Following the success of Frankenstein, Universal cast Karloff as the title character in another horror film, The Mummy (1932). That same year Karloff appeared in another film directed by Whale, The Old Dark House, a more comedic horror film that has received acclaim from modern audiences. Karloff also appeared in a small role in the original version of Scarface (1932) as a gangster, which actually was filmed before Frankenstein but not released until afterward because of censorship issues. Karloff remained very prolific throughout the 1930s in a wide array of roles, including starring in the highly-acclaimed John Ford-directed war film The Lost Patrol (1934) and starring as Chinese-American detective Mr. Wong in five films from 1938 to 1940, though his best-remembered films of the era are his horror movies, including The Ghoul (1933), The Black Cat (1934), The Raven (1935), The Walking Dead (1936), and The Invisible Ray (1936) and Tower of London (1939), some of which featured Karloff alongside fellow horror icon Bela Lugosi, and later starred in Universal’s House of Frankenstein (1944) as a mad scientist and as the grandson of the original Dr. Frankenstein in Frankenstein 1970 (1958).
Broadway and Television
Though Karloff was a horror movie star, he continued to act outside of Hollywood films. From 1941 to 1944, he starred in the original Broadway production of Arsenic and Old Lace as a murderer who is said to look like Boris Karloff (he reprised the role in two television versions that aired in 1949 and 1955). Karloff did several short stints on Broadway throughout the latter half of the 1940s, including performing as Captain Hook in the 1950 production of Peter Pan. In 1956, Karloff was even nominated for a Tony Award for Best Actor in a Play for his performance in The Lark.
At the same time, Karloff found additional success acting on television, including three series that he starred in: Colonel March of Scotland Yard (1954-56), The Veil (1958), and Thriller (1961-62). Karloff’s popularity with audiences also allowed him to be a frequent guest star on a variety of other television shows, including The Red Skelton Hour, Route 66, and The Wild Wild West.
Meanwhile, Karloff continued to star in films. Most of them were horror films, such as The Body Snatcher (1945). In addition, Karloff hosted a radio series, Starring Boris Karloff, which was also adapted and as a television program.
Karloff’s stature as a horror icon made him an in-demand actor even in his later years. Younger filmmakers, like low-budget filmmaking pioneer Roger Corman, hired Karloff to bring his fame to their projects. In 1963 alone, Karloff appeared in a new take on The Raven as well as The Terror, Black Sabbath, and The Comedy of Terrors. He also parodied his public image in lighter films, like Bikini Beach (1964) and The Ghost in the Invisible Bikini (1966). His most acclaimed film role of his late period came in Targets (1968), a Corman-produced film directed by Peter Bogdanovich in which Karloff portrays an aging horror star whose final scheduled public appearance is interrupted by a sniper.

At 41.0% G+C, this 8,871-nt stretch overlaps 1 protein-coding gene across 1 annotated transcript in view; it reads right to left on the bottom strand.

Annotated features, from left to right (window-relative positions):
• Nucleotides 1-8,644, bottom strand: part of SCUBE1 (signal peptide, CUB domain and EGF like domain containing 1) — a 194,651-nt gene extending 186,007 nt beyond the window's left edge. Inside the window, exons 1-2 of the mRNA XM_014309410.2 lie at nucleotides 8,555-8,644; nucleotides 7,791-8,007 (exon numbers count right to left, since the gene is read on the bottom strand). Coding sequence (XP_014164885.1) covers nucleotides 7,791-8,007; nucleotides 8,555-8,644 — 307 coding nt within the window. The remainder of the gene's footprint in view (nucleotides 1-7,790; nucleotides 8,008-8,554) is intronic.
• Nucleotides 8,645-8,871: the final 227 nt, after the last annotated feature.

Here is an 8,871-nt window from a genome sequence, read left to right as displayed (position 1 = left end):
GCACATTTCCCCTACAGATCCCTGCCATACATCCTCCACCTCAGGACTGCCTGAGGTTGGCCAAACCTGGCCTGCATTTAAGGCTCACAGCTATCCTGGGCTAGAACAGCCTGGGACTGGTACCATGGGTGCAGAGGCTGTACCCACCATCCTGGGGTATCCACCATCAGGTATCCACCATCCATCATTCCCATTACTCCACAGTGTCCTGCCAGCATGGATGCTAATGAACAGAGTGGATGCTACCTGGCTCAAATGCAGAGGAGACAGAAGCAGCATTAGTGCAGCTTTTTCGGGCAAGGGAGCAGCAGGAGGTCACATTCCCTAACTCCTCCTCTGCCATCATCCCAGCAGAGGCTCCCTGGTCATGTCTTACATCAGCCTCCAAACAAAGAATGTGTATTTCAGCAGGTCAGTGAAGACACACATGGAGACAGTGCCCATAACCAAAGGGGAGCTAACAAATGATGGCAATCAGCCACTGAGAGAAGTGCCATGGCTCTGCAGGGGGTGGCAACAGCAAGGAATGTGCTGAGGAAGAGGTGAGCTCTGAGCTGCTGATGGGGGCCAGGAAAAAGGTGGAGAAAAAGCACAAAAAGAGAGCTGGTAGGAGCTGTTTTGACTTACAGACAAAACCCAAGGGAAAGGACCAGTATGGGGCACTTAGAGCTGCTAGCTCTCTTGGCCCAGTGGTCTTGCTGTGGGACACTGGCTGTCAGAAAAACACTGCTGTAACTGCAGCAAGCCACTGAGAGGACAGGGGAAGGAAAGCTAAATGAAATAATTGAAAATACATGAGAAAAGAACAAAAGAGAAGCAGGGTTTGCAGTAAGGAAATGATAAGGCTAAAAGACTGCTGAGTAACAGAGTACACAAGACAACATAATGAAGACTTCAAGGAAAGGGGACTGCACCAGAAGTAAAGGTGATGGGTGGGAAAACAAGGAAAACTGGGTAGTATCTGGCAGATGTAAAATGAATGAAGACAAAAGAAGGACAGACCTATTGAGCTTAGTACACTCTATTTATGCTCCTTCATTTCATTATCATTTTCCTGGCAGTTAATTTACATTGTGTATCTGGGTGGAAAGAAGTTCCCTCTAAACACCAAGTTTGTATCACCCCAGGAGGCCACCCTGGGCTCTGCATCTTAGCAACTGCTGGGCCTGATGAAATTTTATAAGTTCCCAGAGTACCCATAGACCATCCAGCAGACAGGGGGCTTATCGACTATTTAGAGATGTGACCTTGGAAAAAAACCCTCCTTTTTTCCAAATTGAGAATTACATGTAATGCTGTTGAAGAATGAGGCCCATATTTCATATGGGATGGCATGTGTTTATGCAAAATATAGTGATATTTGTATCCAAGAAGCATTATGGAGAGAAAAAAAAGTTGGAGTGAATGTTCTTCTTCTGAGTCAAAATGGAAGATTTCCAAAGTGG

Karloff also had another career peak when he performed the narration and the voice for the Grinch in the 1966 television adaptation of Dr. Seuss’ children’s book How the Grinch Stole Christmas! Not only was the cartoon a massive success and quickly became a Christmas classic, but the narration was released as a record and in 1968 Karloff won a Grammy Award for Best Recording for Children for his performance.
Death and Legacy
Although he worked up until the final months of his life, Karloff’s health declined significantly in the 1960s. In particular, his lifelong smoking habit developed into emphysema. Karloff died in an English hospital on February 2, 1969 after suffering from pneumonia.
Karloff’s birthplace is marked with an English Heritage plaque and he has two stars on the Hollywood Walk of Fame (one for film and one for television). He is also commemorated by a plaque at St. Paul’s Church in Covent Garden, London. But perhaps Karloff’s biggest legacy is that his version of Frankenstein’s monster remains the standard for all that have followed.
Sources and Further Reading
- Jacobs, Stephen. Boris Karloff: More Than a Monster. Tomahawk Press, 2011.
- Lindsay, Cynthia. Dear Boris: The Life of William Henry Pratt a.k.a. Boris Karloff. Knopf, 1975.
- Longworth, Karina, narrator. “Boris and Roger Corman (Bela & Boris Part 6).” You Must Remember This, 20 November 2021.